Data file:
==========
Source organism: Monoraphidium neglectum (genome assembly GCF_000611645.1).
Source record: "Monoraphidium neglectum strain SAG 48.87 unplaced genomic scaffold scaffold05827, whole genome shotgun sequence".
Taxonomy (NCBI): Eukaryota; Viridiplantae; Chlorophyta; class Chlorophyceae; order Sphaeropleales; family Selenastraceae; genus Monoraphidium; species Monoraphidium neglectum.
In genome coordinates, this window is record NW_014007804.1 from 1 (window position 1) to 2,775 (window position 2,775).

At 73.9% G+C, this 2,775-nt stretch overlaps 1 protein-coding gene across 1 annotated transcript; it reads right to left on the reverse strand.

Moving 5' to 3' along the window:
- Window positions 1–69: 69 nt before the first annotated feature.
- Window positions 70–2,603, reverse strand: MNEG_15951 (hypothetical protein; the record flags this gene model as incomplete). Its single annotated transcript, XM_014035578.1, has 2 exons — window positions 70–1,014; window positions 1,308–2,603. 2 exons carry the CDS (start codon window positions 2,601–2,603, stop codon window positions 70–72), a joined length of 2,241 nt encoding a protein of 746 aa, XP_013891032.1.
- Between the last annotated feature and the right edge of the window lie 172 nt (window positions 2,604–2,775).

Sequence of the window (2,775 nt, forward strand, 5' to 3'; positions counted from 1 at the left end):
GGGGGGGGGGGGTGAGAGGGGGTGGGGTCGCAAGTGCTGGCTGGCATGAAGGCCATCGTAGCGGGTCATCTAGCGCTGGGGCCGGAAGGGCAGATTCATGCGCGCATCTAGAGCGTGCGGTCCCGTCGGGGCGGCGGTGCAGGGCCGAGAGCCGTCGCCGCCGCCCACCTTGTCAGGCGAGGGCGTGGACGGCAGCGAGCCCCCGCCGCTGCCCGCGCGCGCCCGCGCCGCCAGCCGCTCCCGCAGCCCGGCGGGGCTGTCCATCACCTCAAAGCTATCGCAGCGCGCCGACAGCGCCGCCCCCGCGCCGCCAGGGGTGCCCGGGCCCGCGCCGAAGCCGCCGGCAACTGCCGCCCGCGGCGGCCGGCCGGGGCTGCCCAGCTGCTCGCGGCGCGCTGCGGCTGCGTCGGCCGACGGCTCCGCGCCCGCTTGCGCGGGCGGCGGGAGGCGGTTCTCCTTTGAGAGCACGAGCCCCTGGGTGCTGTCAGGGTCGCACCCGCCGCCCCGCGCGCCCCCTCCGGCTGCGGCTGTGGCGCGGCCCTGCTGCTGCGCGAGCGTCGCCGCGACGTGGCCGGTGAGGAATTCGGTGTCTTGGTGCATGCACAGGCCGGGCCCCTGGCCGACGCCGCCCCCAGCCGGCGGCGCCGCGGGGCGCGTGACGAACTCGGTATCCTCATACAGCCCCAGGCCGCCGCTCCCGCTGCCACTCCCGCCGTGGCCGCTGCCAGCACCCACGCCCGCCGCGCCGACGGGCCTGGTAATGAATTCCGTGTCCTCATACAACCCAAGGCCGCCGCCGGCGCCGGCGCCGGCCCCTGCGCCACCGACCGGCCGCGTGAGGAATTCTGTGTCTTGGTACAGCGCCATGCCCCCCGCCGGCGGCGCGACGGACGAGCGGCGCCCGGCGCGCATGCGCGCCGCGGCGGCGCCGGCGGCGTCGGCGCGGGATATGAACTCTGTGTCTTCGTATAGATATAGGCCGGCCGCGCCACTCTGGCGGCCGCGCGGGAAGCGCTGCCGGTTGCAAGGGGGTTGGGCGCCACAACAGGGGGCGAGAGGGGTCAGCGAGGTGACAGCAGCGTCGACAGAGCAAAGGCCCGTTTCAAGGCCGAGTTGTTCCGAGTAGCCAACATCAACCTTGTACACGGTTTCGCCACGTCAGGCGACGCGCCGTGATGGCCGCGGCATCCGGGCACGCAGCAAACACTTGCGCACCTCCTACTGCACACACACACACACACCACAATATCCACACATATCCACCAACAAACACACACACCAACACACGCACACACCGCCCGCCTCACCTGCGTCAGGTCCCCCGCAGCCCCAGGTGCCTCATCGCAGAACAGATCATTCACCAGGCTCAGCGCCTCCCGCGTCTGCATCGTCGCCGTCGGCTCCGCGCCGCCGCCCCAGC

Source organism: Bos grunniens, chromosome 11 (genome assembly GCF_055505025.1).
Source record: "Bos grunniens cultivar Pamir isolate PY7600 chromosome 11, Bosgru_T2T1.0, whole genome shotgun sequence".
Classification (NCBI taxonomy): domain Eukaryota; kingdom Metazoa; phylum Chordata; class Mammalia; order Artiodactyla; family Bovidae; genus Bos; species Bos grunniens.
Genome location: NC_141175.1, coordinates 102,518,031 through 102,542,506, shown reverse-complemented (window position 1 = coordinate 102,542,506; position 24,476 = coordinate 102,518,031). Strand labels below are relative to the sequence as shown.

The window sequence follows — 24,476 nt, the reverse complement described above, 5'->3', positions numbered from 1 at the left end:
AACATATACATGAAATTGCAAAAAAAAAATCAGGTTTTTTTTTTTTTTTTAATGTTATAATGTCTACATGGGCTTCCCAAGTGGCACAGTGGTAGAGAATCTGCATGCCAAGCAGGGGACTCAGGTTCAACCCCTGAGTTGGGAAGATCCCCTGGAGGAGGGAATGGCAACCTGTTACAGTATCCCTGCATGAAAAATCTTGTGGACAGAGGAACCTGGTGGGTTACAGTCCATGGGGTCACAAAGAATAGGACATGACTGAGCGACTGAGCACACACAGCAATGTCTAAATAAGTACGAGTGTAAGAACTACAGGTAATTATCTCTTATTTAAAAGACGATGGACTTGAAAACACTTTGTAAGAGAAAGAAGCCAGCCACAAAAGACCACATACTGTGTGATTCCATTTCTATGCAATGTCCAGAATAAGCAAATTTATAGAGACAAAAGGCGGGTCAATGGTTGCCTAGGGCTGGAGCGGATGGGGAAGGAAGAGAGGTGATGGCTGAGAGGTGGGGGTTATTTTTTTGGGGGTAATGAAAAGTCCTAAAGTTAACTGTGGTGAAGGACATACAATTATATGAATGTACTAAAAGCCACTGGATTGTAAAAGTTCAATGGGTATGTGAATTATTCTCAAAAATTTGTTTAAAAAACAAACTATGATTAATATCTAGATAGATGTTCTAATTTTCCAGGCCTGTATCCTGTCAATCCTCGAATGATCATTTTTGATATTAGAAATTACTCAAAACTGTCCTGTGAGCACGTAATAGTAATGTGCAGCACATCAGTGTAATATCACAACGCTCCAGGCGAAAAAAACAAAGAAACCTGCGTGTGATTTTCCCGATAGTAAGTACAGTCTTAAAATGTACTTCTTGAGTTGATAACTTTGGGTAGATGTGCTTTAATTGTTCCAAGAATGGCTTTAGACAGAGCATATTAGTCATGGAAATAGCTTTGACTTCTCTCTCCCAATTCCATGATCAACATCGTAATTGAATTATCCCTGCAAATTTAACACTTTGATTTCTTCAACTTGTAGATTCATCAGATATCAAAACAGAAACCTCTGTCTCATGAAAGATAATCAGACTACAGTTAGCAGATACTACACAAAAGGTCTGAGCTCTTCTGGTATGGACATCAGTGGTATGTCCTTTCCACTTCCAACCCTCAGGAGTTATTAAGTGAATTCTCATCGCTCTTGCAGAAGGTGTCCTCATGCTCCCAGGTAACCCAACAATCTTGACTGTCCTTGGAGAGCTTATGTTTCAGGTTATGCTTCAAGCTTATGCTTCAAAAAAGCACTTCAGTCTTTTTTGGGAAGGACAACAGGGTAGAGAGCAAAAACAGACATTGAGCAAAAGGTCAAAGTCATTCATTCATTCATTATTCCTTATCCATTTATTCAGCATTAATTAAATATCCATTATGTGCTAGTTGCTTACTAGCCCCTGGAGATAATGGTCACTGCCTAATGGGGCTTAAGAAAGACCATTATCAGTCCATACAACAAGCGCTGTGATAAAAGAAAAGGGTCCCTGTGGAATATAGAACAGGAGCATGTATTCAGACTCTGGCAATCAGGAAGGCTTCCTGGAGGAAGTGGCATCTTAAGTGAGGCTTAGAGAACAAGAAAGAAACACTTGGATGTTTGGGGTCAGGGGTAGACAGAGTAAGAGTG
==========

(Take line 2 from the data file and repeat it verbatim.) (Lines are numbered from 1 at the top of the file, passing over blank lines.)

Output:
Source record: "Monoraphidium neglectum strain SAG 48.87 unplaced genomic scaffold scaffold05827, whole genome shotgun sequence".